Written by Robert Elgin, posted by blog admin
The EP 20/20 vision from Nashville born Natalie Estes is a four song collection marking the emergence of a musical and vocal talent nearly unparalleled in recent history. This young lady has emerged from near obscurity to create a work that touches on a variety of bases while still maintaining the necessary consistent to ensure that listeners keep coming back for more. It’s all the more remarkable of a release considering that Estes, initially, seemed on a different path. Her time as a dancer likely influences her intuitive sense of what her performances require for maximum success, but she pushes the bar further than that with her evocative and often dramatic phrasing that never robs the spotlight from the instrumentalists. There is no predominant musical force on 20/20 Vision. Instead, everything seems geared to frame her voice in the best possible way and works splendidly towards serving that end.
“Until I Do” begins the EP on a strong high note. This is a heated, but appropriately understated, piece that has perfectly orchestrated dramatic flow. Estes tailors her voice to the rising and falling of the music with a sure, confident touch and her emotive phrasing helps bring to life a relatively familiar lyric in a new, refreshing way. It’s musically dependant on piano and percussion, but the former manifests as much percussive quality as any of the song’s drumming. “Where There’s Smoke There’s Fire” manifests a different aspect of her sound – this is top shelf pop, but never goes in for pandering and, instead, strikes a big band note with strong shades of R&B bleeding through. The production helps bring this number to even more robust life – it practically leaps out of the speakers and shows great, across the board balance.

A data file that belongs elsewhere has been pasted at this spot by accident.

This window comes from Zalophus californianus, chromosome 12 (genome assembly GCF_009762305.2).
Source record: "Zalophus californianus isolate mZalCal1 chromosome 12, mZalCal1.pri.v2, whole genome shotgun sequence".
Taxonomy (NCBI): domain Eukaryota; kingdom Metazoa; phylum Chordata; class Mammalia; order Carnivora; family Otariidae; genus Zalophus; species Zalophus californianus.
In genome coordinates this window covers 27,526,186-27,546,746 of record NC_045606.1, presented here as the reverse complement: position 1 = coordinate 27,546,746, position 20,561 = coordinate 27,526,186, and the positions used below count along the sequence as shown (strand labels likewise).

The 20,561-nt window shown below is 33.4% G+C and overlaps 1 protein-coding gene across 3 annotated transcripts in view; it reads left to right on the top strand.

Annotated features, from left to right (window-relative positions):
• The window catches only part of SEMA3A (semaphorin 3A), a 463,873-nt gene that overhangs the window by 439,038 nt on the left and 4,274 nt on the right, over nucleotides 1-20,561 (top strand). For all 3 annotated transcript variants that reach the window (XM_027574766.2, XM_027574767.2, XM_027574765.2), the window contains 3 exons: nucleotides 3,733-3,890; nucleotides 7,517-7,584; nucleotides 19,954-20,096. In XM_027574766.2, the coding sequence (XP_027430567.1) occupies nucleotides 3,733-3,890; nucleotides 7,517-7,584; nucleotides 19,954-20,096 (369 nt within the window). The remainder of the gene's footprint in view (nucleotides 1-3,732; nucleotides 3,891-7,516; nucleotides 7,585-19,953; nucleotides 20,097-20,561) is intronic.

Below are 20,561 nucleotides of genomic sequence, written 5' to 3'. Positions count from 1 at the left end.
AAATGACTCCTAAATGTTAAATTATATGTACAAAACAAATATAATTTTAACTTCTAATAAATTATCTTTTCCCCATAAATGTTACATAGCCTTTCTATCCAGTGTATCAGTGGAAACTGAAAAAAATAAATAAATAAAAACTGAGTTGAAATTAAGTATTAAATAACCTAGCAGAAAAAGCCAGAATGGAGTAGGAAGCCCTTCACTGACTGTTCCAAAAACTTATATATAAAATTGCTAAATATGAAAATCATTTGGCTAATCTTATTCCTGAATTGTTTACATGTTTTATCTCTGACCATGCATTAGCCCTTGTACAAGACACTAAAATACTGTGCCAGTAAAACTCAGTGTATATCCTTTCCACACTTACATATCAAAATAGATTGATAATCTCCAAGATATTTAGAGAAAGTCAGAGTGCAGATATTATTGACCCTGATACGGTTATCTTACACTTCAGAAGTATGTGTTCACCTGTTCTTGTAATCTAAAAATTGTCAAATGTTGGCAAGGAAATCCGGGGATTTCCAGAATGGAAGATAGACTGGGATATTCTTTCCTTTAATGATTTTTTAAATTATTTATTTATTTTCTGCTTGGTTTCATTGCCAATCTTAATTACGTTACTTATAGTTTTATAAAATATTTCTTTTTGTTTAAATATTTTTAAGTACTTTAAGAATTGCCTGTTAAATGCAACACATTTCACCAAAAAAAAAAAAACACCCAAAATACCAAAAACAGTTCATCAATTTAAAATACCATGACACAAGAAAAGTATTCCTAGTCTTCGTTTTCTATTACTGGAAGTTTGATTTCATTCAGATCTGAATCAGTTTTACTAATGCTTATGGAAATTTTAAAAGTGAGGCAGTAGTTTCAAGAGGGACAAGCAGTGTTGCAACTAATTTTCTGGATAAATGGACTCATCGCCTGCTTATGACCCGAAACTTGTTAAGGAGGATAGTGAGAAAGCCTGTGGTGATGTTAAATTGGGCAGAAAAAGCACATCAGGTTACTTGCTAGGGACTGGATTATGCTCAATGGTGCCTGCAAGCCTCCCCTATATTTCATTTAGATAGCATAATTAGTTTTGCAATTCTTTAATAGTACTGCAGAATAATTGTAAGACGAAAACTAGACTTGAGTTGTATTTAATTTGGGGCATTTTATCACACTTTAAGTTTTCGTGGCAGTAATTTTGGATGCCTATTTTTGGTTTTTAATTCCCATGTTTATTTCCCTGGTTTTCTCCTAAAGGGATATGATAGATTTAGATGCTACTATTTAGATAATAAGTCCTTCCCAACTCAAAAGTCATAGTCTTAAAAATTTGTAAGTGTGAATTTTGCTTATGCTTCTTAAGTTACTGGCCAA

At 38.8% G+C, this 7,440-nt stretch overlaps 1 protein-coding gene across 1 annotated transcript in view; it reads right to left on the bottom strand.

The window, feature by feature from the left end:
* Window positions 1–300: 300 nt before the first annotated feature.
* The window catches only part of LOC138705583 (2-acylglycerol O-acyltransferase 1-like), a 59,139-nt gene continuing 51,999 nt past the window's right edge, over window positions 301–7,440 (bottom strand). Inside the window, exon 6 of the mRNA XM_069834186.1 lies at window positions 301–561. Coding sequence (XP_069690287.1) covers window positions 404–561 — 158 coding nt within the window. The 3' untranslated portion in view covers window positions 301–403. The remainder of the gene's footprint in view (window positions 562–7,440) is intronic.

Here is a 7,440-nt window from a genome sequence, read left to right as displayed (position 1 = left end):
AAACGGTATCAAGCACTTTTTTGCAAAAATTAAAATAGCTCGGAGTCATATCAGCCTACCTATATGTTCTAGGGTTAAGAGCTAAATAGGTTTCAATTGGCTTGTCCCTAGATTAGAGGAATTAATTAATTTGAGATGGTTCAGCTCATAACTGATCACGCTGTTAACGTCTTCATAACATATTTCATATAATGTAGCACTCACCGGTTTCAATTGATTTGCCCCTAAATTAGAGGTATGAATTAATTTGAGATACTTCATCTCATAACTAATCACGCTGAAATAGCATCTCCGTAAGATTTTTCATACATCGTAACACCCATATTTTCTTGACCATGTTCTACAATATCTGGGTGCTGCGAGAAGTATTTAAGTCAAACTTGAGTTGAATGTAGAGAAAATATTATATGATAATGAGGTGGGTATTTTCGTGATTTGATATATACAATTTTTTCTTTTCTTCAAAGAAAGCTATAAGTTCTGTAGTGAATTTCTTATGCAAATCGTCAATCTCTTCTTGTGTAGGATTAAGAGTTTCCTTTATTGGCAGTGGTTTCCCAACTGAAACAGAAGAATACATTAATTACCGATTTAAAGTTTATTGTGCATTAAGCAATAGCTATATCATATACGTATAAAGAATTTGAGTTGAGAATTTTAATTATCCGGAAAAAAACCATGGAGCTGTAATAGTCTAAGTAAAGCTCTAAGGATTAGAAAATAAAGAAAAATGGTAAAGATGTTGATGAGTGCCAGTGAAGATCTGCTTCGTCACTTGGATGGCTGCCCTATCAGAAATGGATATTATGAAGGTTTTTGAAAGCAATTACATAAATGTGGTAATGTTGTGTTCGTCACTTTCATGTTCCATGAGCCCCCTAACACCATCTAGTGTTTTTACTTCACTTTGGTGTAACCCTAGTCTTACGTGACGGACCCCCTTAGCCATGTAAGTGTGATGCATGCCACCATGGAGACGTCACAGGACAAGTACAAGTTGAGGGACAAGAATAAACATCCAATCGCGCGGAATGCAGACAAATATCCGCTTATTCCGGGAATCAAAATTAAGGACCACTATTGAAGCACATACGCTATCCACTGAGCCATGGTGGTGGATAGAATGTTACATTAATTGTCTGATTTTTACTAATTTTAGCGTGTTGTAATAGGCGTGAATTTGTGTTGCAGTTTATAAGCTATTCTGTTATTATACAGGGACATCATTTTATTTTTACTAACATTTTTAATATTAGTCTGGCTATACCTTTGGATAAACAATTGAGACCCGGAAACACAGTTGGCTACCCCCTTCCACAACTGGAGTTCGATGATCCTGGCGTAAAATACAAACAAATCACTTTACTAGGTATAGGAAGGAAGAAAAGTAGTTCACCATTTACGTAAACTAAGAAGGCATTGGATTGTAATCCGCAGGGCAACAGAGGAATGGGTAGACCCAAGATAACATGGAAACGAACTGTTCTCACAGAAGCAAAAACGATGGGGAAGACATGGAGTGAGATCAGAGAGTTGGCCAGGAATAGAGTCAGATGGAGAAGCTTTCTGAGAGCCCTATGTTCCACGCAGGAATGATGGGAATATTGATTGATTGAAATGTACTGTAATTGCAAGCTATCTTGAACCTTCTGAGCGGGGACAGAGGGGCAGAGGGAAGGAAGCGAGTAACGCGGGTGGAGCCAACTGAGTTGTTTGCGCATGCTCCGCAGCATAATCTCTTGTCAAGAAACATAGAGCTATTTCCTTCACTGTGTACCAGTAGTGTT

“Reminds Me of You” is cut from a little more a traditional cloth than the earlier numbers and certainly has a gentler musical slant. Estes manifests the same gentleness with her vocal, but there’s still much here that speaks to her individual talents and reshapes familiar forms into something new. There’s a nice edge to her voice on this tune that definitely prevents it from ever slipping into traditionally sophomoric pop balladry. “Bad Game” closes 20/20 Vision with a lot of verve and has that same finesse characterizing much of the EP, but a sharper tempo that concludes 20/20 Vision on a decidedly uptempo note. It’s a great finale to a brief collection that, despite its short length, shows impressive maturity and artistic development. Natalie Estes hits it out of the park with 20/20 Vision and sets the table nicely for her future.